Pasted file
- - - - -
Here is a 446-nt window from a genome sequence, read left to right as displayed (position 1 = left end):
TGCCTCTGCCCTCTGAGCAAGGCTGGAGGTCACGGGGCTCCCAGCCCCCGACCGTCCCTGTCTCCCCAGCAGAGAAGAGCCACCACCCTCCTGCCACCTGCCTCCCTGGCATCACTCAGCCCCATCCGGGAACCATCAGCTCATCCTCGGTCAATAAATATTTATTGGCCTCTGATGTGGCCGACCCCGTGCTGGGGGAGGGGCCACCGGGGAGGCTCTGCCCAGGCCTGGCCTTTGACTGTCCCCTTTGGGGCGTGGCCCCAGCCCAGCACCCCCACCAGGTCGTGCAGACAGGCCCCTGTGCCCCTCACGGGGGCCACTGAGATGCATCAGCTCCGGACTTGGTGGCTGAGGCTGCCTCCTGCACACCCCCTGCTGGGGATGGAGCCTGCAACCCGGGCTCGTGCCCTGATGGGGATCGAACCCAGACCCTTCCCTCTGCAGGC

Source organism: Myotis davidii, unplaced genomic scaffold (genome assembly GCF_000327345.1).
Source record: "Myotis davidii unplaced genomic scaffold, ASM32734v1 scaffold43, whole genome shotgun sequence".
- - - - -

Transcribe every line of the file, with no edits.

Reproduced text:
Here is a 446-nt window from a genome sequence, read left to right as displayed (position 1 = left end):
TGCCTCTGCCCTCTGAGCAAGGCTGGAGGTCACGGGGCTCCCAGCCCCCGACCGTCCCTGTCTCCCCAGCAGAGAAGAGCCACCACCCTCCTGCCACCTGCCTCCCTGGCATCACTCAGCCCCATCCGGGAACCATCAGCTCATCCTCGGTCAATAAATATTTATTGGCCTCTGATGTGGCCGACCCCGTGCTGGGGGAGGGGCCACCGGGGAGGCTCTGCCCAGGCCTGGCCTTTGACTGTCCCCTTTGGGGCGTGGCCCCAGCCCAGCACCCCCACCAGGTCGTGCAGACAGGCCCCTGTGCCCCTCACGGGGGCCACTGAGATGCATCAGCTCCGGACTTGGTGGCTGAGGCTGCCTCCTGCACACCCCCTGCTGGGGATGGAGCCTGCAACCCGGGCTCGTGCCCTGATGGGGATCGAACCCAGACCCTTCCCTCTGCAGGC

Source organism: Myotis davidii, unplaced genomic scaffold (genome assembly GCF_000327345.1).
Source record: "Myotis davidii unplaced genomic scaffold, ASM32734v1 scaffold43, whole genome shotgun sequence".